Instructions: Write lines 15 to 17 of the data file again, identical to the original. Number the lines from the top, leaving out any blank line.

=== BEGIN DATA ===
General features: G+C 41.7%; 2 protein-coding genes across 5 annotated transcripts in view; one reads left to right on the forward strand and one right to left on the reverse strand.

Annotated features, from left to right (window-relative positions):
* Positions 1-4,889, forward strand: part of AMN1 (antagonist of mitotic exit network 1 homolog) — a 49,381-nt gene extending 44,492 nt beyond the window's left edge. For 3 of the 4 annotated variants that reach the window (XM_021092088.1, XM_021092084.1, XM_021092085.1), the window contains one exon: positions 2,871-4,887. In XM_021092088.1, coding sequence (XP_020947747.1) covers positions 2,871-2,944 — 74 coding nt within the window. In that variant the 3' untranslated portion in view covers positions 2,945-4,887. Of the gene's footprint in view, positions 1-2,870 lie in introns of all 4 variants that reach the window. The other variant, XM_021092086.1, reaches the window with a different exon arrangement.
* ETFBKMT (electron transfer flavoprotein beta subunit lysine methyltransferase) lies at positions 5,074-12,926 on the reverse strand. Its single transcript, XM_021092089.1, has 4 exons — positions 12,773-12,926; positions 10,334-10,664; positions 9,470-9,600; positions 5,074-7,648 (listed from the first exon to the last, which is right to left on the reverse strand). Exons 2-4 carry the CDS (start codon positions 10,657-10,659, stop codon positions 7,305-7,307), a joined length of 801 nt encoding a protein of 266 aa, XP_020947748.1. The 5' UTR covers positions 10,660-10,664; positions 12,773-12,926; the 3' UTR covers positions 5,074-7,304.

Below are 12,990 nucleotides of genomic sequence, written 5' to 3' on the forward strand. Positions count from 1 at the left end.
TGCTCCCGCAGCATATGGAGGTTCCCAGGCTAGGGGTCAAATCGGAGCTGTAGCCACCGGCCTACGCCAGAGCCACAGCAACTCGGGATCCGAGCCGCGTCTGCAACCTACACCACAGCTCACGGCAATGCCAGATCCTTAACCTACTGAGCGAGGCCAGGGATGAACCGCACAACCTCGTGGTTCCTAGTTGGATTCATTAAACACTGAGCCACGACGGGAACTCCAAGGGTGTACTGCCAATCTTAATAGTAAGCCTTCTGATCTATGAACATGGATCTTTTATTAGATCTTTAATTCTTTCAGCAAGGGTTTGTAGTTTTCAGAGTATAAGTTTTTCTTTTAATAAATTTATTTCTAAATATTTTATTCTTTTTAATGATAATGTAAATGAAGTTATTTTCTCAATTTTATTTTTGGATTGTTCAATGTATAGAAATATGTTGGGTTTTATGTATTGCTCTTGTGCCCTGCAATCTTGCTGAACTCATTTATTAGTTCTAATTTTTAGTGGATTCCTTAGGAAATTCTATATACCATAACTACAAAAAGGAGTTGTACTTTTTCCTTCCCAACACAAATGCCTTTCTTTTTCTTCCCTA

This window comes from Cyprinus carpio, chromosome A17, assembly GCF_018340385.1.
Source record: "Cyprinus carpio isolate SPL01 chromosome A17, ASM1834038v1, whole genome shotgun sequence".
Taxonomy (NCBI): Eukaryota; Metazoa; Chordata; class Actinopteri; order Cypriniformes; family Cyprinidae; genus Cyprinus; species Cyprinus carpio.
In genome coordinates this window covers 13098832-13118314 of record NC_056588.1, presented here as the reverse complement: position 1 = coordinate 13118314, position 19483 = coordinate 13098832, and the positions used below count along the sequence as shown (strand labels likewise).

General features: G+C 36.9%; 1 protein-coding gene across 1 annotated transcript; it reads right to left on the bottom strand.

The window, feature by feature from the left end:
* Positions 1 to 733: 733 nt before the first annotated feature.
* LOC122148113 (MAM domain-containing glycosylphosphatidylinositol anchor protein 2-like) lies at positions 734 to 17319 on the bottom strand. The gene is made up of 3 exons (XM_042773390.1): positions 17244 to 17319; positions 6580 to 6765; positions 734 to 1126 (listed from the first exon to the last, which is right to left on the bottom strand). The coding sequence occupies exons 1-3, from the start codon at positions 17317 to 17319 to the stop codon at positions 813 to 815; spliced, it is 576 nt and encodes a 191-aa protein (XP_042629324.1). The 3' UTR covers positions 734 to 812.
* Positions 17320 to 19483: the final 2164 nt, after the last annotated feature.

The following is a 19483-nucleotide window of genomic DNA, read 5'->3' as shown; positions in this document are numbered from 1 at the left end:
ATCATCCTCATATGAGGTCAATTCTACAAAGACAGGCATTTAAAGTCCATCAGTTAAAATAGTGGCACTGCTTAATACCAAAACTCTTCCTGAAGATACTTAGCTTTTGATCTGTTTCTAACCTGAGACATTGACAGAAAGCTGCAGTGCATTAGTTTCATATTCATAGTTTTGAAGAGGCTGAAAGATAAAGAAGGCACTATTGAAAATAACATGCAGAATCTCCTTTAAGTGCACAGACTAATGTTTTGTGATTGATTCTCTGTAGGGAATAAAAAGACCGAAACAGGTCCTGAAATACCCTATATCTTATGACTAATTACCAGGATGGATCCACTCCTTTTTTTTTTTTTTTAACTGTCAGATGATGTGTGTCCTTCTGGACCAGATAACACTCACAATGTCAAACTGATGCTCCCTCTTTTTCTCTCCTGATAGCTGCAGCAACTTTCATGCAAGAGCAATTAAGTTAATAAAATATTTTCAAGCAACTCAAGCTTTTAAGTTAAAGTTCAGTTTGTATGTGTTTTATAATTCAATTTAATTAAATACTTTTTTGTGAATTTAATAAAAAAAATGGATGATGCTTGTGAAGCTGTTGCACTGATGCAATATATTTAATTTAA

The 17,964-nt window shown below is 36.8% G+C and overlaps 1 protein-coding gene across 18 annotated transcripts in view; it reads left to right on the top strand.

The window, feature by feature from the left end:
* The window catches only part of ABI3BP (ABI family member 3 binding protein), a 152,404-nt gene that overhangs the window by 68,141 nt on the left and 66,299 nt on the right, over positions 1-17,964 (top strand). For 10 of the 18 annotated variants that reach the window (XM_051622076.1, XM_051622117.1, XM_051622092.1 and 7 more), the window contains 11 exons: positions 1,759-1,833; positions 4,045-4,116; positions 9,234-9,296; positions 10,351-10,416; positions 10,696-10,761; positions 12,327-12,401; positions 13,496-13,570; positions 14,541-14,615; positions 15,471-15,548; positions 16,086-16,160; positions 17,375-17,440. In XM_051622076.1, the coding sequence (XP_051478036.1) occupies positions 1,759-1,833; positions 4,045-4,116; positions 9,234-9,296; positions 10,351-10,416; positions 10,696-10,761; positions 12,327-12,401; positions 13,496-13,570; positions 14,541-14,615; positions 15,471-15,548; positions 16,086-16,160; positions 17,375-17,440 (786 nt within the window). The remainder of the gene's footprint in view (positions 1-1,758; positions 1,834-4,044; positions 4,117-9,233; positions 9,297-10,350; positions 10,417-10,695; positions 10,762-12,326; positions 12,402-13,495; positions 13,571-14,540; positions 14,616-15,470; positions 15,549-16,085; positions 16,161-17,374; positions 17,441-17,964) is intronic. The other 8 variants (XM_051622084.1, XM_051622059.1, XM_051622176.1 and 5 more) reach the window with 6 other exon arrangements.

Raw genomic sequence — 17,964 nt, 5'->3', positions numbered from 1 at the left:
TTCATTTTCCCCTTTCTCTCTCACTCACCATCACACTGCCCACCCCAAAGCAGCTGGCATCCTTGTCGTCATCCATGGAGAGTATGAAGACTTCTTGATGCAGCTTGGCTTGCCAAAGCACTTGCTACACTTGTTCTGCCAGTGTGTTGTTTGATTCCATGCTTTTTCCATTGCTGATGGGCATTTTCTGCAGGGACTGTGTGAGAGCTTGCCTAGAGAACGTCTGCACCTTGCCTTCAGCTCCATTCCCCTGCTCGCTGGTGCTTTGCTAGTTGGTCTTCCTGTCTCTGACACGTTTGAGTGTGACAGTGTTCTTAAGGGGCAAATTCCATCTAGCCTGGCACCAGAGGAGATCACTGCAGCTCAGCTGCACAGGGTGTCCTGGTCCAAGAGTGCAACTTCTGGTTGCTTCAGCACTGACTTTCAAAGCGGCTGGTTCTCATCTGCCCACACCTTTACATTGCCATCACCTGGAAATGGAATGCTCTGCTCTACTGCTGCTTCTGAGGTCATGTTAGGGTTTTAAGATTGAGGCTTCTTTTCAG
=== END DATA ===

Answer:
* Positions 17320 to 19483: the final 2164 nt, after the last annotated feature.

The following is a 19483-nucleotide window of genomic DNA, read 5'->3' as shown; positions in this document are numbered from 1 at the left end:
ATCATCCTCATATGAGGTCAATTCTACAAAGACAGGCATTTAAAGTCCATCAGTTAAAATAGTGGCACTGCTTAATACCAAAACTCTTCCTGAAGATACTTAGCTTTTGATCTGTTTCTAACCTGAGACATTGACAGAAAGCTGCAGTGCATTAGTTTCATATTCATAGTTTTGAAGAGGCTGAAAGATAAAGAAGGCACTATTGAAAATAACATGCAGAATCTCCTTTAAGTGCACAGACTAATGTTTTGTGATTGATTCTCTGTAGGGAATAAAAAGACCGAAACAGGTCCTGAAATACCCTATATCTTATGACTAATTACCAGGATGGATCCACTCCTTTTTTTTTTTTTTTAACTGTCAGATGATGTGTGTCCTTCTGGACCAGATAACACTCACAATGTCAAACTGATGCTCCCTCTTTTTCTCTCCTGATAGCTGCAGCAACTTTCATGCAAGAGCAATTAAGTTAATAAAATATTTTCAAGCAACTCAAGCTTTTAAGTTAAAGTTCAGTTTGTATGTGTTTTATAATTCAATTTAATTAAATACTTTTTTGTGAATTTAATAAAAAAAATGGATGATGCTTGTGAAGCTGTTGCACTGATGCAATATATTTAATTTAA